Okay, what now?

One can imagine the people responsible for the Slave Lake Legacy Centre asking that question. We’ve got this big, nice new facility. How do we make it work? Where is the money going to come from?
One way, obviously, is by bookings. There is an ‘If you build it – they will come,’ leap-of-faith aspect to the whole enterprise. Nobody in Slave Lake has ever done anything quite like it. It’s a bit like stepping off a cliff and not knowing if your parachute is going to work.
Okay, enough of the metaphors. About 17 months into its existence the Legacy Centre – notwithstanding various drawbacks – has turned into the go-to place for musical concerts and stage plays. It is more expensive for those groups to rent, yes. And the bleacher seating leaves something to be desired; and it can be too damned cold. But that big, beautiful stage; and that lighting and that sound system.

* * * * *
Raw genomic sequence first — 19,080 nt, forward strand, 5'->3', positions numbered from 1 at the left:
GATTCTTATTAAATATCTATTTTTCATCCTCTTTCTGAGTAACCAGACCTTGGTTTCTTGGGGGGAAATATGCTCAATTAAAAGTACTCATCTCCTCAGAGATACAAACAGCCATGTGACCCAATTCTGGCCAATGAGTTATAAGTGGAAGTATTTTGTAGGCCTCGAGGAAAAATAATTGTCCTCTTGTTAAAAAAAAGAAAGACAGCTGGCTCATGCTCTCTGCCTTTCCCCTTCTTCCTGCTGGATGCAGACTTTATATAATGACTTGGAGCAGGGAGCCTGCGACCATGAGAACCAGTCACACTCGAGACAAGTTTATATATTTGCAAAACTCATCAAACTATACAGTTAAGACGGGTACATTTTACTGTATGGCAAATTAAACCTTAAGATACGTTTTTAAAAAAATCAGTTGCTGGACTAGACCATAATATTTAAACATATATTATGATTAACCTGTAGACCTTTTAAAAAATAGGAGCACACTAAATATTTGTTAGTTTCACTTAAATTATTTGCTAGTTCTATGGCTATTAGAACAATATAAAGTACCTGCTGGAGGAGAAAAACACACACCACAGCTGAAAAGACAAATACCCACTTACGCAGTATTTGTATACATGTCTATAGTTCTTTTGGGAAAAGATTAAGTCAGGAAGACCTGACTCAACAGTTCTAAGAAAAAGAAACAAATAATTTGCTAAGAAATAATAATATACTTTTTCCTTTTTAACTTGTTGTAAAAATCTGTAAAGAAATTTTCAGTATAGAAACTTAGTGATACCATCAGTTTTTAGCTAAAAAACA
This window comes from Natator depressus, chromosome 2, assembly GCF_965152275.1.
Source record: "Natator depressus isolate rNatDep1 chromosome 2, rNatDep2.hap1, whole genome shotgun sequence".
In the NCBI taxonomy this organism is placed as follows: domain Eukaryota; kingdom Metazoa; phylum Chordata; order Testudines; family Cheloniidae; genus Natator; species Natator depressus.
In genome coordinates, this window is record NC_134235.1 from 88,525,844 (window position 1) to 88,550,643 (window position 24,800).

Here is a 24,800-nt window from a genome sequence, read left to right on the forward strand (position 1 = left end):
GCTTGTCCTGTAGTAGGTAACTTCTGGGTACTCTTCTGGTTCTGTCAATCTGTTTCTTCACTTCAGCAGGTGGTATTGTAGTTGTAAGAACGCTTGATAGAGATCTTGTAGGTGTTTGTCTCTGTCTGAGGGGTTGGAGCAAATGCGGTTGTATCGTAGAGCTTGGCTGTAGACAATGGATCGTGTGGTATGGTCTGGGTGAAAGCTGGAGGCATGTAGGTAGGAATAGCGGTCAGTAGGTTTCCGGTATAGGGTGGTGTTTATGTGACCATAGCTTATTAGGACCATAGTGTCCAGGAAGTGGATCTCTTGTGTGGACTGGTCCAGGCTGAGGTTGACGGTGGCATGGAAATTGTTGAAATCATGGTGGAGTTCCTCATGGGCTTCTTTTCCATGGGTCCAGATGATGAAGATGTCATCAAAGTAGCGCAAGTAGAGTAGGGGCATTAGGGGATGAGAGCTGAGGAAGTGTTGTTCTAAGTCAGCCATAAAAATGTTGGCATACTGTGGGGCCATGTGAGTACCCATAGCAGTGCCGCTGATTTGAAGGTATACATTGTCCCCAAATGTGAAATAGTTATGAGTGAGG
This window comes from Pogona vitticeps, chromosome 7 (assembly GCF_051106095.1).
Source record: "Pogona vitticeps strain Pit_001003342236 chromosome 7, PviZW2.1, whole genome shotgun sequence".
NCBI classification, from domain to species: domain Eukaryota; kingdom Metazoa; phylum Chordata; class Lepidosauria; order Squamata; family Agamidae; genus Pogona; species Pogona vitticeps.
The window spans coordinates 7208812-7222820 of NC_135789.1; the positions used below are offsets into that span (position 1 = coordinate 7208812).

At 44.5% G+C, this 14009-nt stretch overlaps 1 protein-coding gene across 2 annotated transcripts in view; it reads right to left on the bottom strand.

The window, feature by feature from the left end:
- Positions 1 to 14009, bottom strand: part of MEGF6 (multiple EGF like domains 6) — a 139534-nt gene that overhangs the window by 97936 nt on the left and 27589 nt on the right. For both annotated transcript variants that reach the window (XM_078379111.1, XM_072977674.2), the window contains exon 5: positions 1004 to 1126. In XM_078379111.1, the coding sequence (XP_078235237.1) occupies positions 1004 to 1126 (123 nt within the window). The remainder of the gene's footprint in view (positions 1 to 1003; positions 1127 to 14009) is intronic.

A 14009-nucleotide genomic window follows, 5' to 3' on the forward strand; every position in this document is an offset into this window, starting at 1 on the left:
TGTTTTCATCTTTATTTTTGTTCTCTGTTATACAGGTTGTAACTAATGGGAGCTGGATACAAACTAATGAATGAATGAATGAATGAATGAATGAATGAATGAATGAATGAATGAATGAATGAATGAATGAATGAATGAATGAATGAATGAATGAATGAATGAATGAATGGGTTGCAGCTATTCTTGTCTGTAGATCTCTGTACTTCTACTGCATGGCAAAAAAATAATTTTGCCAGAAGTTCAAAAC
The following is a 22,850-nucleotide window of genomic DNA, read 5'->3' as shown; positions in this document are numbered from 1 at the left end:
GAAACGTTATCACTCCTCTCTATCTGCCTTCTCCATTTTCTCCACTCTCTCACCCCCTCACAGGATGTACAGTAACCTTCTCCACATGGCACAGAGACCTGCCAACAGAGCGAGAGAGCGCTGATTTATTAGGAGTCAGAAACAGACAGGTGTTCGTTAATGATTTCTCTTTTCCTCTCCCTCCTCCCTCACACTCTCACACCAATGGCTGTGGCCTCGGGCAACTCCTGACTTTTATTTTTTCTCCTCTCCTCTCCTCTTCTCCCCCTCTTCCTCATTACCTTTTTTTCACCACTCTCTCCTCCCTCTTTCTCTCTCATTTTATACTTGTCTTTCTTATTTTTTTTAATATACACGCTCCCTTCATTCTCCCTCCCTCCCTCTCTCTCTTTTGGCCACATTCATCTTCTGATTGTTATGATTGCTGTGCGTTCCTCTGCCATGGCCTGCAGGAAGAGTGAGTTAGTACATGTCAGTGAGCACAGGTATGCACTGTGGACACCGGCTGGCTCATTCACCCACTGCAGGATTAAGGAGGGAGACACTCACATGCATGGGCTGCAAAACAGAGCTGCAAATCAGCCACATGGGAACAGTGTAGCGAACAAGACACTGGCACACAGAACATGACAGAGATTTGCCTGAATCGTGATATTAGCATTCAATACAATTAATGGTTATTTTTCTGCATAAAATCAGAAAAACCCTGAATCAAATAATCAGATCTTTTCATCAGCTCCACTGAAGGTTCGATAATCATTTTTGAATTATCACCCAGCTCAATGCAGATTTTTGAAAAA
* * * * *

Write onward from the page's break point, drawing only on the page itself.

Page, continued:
After its first full-fledged stage production (the Slave Lake Musical Theatre Association’s ‘100 Lunches’), some useful things about this new space were learned. One is that without bigger audiences, the SLMTA will go broke. Another is that it is not easy to stage a proper show when you can’t practice on the set. And practicing on the set isn’t affordable. How to mitigate that going forward isn’t clear. What is clear is that in spite of that drawback, the cast and crew of 100 Lunches had a great experience and want to do more of it.
So far, so good.
It certainly is possible to build bigger audiences. If you put on good shows, and do it consistently, word of mouth does its thing and people in greater numbers will stir themselves off the couch. Twenty bucks to see a good stage play is not unreasonable.
Stage North, with its series of concerts, is proof of the above assertion. When it started doing its shows back in the old St. Peter’s Ecumenical Church 10 years ago or so, audiences were tiny – sometimes embarrassingly so. But with hard work, solid community sponsorship and faith that they were onto something good, it built. By the time the Legacy Centre opened in 2016, they were ready to take a risk that entailed the possibility of greater reward. So far, we think, it has worked.
Can it work for stage plays? Why not!

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